It also is known to cure the wearlayer by controlled exposure to ultraviolet radiation from commercially available mercury lamps. The mercury lamps, however, have a significant infrared component, which conveys excess heat to the curing substrate. If the wearlayer is coated on a rigid vinyl film and cured, excess heat causes a problem when the glass transition temperature of the vinyl film is exceeded. The excess heat causes distortion of the film and results in an unaesthetic appearance of the resultant floor covering product.
The present invention is a composition and method for manufacturing a surface covering, particularly a covering product, comprised of a controlled gloss composition that is coated on a rigid film to form a wearlayer. The coated rigid film is prepared by the use of low intensity UV energy followed by exposure to low energy electron beam radiation that is controlled to avoid yellowing the decorative rigid film by degradation processes commonly observed for PVC film. The preferred composition contains a conventional flatting agent to lower gloss, and also contains hard inorganic particulates, such as aluminum oxide particles, to improve abrasion resistance of the exposed surface of the wearlayer. The composite structure is laminated to a substrate under known process conditions that preferably result in an aesthetically acceptable floor covering.
In the preferred process of making the surface covering, the low gloss wearlayer composition is formed by the reaction of a hydroxyterminated polyester with an isocyanurate in the presence of multifunctional acrylates and hard particles. Partial polymerization is catalyzed by low intensity UV radiation to gel (i.e. partially cure) the wearlayer surface to form a low gloss coating. The final polymerization is catalyzed either from exposure to low energy electron beam radiation or to high intensity UV radiation. Alternatively, a cured coated decorative film is laminated to a substrate, which may be cut to form a floor tile product of desired dimensions.
Therefore, it is an object of the present invention to provide a process of selectively producing either a high, medium and/or low gloss floor coating from the same composition which is coated on a substrate. The present invention also includes the various products produced by this process. In the preferred embodiment, gloss levels can be controlled by varying UV radiation intensity. The intensity of the initial UV exposure can be changed by various known means, including but not limited to varying the distance between the lamp head and substrate and/or by changing input power of the source.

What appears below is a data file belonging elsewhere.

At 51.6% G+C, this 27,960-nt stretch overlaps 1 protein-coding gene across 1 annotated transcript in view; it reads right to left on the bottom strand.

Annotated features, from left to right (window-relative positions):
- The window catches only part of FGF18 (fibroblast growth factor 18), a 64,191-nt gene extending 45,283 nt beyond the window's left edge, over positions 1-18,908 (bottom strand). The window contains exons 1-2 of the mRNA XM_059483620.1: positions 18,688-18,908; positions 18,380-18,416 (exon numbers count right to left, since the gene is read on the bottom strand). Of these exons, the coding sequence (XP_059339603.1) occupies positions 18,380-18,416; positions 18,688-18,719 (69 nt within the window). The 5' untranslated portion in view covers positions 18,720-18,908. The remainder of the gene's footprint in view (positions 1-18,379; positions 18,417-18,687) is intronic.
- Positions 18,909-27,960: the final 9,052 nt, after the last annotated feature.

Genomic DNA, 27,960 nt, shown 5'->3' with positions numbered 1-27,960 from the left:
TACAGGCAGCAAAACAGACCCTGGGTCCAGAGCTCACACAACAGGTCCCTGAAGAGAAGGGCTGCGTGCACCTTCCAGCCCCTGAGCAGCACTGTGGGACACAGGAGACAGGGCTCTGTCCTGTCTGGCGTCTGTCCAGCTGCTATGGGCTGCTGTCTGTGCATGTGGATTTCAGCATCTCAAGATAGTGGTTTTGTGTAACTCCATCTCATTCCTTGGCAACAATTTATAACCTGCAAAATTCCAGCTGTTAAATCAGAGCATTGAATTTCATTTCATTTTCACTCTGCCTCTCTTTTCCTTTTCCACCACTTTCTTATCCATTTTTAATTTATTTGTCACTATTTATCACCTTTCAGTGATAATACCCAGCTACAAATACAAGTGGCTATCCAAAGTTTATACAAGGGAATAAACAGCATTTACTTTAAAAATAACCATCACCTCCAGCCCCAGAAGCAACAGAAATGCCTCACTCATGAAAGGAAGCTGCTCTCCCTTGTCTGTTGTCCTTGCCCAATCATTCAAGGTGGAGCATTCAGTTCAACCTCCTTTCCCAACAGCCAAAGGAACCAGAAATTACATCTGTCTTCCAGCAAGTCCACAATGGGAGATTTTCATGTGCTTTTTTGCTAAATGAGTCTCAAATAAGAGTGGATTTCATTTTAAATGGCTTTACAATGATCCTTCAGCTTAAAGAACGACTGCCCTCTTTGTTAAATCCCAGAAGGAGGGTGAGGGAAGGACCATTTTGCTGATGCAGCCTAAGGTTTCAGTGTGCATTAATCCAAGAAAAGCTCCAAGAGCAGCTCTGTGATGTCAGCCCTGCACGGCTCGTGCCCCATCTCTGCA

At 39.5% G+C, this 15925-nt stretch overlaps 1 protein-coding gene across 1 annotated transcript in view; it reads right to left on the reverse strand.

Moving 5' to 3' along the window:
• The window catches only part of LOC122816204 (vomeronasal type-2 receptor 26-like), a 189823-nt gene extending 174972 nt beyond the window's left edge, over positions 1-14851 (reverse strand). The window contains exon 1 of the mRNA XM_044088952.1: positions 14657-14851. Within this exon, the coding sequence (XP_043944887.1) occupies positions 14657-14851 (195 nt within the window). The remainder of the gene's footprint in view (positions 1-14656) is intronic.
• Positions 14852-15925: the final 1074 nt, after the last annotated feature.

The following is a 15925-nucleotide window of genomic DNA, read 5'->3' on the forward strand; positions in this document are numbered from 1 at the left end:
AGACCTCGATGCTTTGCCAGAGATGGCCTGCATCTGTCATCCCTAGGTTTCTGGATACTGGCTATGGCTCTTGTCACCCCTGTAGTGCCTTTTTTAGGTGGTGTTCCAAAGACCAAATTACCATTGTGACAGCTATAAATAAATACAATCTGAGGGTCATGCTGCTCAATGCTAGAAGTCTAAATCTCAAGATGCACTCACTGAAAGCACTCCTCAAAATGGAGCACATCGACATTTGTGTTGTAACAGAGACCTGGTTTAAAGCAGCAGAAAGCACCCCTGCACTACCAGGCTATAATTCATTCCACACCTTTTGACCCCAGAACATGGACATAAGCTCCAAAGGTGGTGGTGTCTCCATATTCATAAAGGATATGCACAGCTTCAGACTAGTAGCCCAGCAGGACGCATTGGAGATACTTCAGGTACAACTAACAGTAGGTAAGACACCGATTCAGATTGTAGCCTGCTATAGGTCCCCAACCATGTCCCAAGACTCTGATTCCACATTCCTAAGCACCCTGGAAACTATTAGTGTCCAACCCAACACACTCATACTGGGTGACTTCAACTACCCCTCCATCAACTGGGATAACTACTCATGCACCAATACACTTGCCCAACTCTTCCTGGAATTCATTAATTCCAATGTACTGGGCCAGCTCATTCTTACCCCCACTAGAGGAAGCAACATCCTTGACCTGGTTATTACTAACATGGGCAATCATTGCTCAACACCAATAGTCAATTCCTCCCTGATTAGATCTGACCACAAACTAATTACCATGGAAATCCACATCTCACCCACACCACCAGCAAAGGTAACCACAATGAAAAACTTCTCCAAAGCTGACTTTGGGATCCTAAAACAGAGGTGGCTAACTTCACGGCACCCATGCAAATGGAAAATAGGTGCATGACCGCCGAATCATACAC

It is a further object of the present invention to provide a flexible process to prepare variable gloss level wearlayers on PVC film. In the preferred embodiment, the acrylated urethane coating is partially cured to a ‘gel state’ using low intensity UV radiation while the film is in contact with a temperature controlled drum. Using this process, the low intensity UV radiation does not cause distortion of the PVC film by shrinkage processes commonly observed when PVC film is exposed to heat above its distortion temperature.
It is a further object of the present invention to provide a process to prepare high, medium and low gloss floor wearlayer surfaces from the UV-cured coating compositions on the surface covering product. For example, UV-cured resin materials having a high viscosity typically will not form a low gloss surface upon exposure to UV, due to a lack of mobility of the flatting agent to the surface. Thus, in the preferred embodiment, the viscosity of the resin material is controlled prior to ‘partial gelation’ by use of a heated drum. Gloss control further can be achieved by varying the temperature of the drum prior to initial exposure to UV radiation.
Other objects, features and advantages will become apparent after review of the hereinafter set forth Brief Description of the Drawings, Detailed Description of the Invention and Claims appended herewith.
FIG. 1 is a schematic view of a two roll coater performing the preferred process to produce matte-coated rigid vinyl film.
FIG. 2 is a schematic view of a belt-line apparatus for forming a floor covering having a precoated film wearlayer.
FIG. 3 is a schematic view of a drum-line apparatus for forming a floor covering having a precoated film wearlayer.
FIG. 4 is a graph showing the effect of UV intensity (mW/sq cm) on gloss (60 deg. gloss measurement).
FIG. 5 is a graph representing the Effect of UV Intensity on Gloss.
Referring now in greater detail to the drawings in which like numerals represent like components throughout the several views, in FIG. 1 rigid film 10 having a decorative layer on one surface is fed into a coater such that the surface to be coated is preferably the non decorative surface 12. The method of coating preferably is by a wire wound rod, three roll coater or a dead two roll coater. The coating application is shown in FIG. 1 as being performed on a dead roll coater. The coater geometry consists of two heated non-moving rolls 14 and 16. The space or nip 18 between the two heated rolls 14 and 16 is kept at a distance that approximately equals the rigid film thickness plus desired coating thickness. The film 10 is routed through the space 18 between the two rolls 14 and 16 in a manner that allows the non-decorative side 12 of the rigid film 10 to be coated. Two endcaps 20 are part of a reservoir to retain the coating in the nip. The temperature of the rolls is kept below the glass transition temperature of rigid vinyl film, typically 140° F., but warm enough to maintain the resin viscosity to allow for improved flow characteristics to eliminate coating defects commonly observed for high viscosity coatings.